The Department of Veterans Affairs has no plans to challenge a court ruling last week ordering it to make retroactive payments to a small class of "Blue Water Navy" Vietnam veterans and their survivors who were wrongly denied benefits for exposure to Agent Orange, the head of the Veterans Benefits Administration (VBA) said Wednesday.
The Justice Department has not indicated whether the Nov. 5 ruling by federal District Judge William Alsup in San Francisco will be appealed, but Paul Lawrence, VA under secretary and VBA chief, said the The VA had prepared for the possibility that Alsup would rule against it, Lawrence said in an interview with Military.com.
"So we tagged certain claims so that we could go back, were that ruling to happen," he explained. "I think we have to go back and find the estates of those who could have potentially filed claims. We have history around this; we are prepared."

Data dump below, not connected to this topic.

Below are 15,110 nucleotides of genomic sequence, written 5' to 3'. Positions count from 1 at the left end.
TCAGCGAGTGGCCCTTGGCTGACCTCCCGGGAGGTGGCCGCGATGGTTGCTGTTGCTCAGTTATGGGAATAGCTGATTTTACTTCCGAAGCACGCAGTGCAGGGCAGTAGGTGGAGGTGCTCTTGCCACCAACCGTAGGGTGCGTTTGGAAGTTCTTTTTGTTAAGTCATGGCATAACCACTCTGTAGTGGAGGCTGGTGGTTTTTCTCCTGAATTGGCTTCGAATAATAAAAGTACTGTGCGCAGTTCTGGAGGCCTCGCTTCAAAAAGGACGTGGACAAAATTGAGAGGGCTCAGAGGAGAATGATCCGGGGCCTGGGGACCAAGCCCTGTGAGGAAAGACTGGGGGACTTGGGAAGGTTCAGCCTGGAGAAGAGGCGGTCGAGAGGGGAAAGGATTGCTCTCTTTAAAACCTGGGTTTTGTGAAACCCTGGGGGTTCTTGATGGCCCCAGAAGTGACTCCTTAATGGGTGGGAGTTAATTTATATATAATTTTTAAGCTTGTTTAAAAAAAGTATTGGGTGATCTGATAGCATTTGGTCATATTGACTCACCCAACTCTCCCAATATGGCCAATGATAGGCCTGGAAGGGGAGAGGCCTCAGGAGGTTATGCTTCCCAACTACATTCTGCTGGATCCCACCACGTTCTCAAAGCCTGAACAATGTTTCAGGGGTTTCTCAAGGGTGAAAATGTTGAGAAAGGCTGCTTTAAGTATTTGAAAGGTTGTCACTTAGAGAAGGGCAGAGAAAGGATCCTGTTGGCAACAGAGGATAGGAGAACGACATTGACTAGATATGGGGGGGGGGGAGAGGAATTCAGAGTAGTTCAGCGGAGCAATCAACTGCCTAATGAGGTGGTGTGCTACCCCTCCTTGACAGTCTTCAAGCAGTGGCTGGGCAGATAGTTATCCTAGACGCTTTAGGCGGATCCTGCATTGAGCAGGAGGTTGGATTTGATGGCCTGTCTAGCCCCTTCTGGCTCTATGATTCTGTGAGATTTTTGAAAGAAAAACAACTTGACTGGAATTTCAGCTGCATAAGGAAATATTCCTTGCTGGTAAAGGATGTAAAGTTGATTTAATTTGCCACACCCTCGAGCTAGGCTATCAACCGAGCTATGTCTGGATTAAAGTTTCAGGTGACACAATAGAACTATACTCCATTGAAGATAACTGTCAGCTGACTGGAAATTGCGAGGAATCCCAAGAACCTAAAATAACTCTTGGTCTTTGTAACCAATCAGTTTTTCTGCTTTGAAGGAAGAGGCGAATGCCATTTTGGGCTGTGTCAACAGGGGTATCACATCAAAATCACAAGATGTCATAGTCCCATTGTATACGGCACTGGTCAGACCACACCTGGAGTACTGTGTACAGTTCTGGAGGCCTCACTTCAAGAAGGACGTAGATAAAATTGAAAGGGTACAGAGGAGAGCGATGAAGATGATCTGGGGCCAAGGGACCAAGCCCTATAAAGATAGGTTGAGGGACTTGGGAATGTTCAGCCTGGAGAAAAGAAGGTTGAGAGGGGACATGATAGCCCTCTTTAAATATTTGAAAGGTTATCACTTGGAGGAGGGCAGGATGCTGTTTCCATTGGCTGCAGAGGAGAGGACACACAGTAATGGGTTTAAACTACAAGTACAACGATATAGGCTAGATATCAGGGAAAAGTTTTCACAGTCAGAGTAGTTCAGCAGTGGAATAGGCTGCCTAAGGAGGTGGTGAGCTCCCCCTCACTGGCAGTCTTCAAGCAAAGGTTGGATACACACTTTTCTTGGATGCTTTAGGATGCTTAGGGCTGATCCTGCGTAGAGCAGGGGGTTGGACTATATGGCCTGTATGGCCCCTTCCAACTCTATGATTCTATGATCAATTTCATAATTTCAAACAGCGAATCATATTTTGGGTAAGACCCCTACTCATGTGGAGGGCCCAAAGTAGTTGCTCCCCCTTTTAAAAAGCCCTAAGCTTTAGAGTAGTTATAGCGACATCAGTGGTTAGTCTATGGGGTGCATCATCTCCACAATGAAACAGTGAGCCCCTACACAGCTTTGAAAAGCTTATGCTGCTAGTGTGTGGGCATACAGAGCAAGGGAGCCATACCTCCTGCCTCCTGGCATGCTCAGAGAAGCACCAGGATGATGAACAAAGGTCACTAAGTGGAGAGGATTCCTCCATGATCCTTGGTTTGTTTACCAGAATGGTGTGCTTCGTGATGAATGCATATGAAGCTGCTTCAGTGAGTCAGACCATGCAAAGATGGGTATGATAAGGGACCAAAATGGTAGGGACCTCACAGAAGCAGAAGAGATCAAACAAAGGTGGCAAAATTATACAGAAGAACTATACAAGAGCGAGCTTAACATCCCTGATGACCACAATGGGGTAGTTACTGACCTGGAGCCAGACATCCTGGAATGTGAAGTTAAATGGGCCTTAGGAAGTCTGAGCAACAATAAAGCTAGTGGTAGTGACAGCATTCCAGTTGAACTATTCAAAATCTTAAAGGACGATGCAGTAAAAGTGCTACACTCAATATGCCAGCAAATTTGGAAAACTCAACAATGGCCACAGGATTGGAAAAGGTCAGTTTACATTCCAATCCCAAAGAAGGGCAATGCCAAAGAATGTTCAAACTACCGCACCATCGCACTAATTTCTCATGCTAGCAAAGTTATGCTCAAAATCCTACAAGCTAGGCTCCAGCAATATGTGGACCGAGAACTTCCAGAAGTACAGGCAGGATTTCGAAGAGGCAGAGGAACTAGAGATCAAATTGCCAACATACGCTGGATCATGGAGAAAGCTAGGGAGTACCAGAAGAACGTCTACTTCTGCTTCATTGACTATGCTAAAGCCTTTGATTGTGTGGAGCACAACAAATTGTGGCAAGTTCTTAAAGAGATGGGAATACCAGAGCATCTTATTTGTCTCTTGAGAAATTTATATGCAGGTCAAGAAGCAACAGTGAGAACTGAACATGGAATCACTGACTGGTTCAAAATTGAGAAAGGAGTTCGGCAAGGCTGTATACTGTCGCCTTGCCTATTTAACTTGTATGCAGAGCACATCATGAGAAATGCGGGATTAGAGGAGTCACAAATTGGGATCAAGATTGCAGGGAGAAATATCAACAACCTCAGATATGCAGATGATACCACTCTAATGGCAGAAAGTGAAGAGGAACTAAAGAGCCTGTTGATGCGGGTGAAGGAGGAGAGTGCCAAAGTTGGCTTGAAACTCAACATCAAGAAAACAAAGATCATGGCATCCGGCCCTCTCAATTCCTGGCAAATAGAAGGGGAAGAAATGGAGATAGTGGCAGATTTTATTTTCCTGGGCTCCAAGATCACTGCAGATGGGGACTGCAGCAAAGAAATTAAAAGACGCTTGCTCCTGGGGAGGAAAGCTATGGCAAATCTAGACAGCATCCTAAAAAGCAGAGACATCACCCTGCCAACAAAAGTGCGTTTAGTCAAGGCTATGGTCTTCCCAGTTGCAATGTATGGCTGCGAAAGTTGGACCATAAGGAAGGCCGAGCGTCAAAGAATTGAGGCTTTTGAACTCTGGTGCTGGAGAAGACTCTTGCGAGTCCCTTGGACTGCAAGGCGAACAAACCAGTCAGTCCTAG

The case involves a 1991 consent decree in which the VA agreed to pay death and disability benefits to Blue Water veterans who served off the coast of Vietnam, along with those who served on land, for exposure to Agent Orange, the toxic defoliant used widely during the war.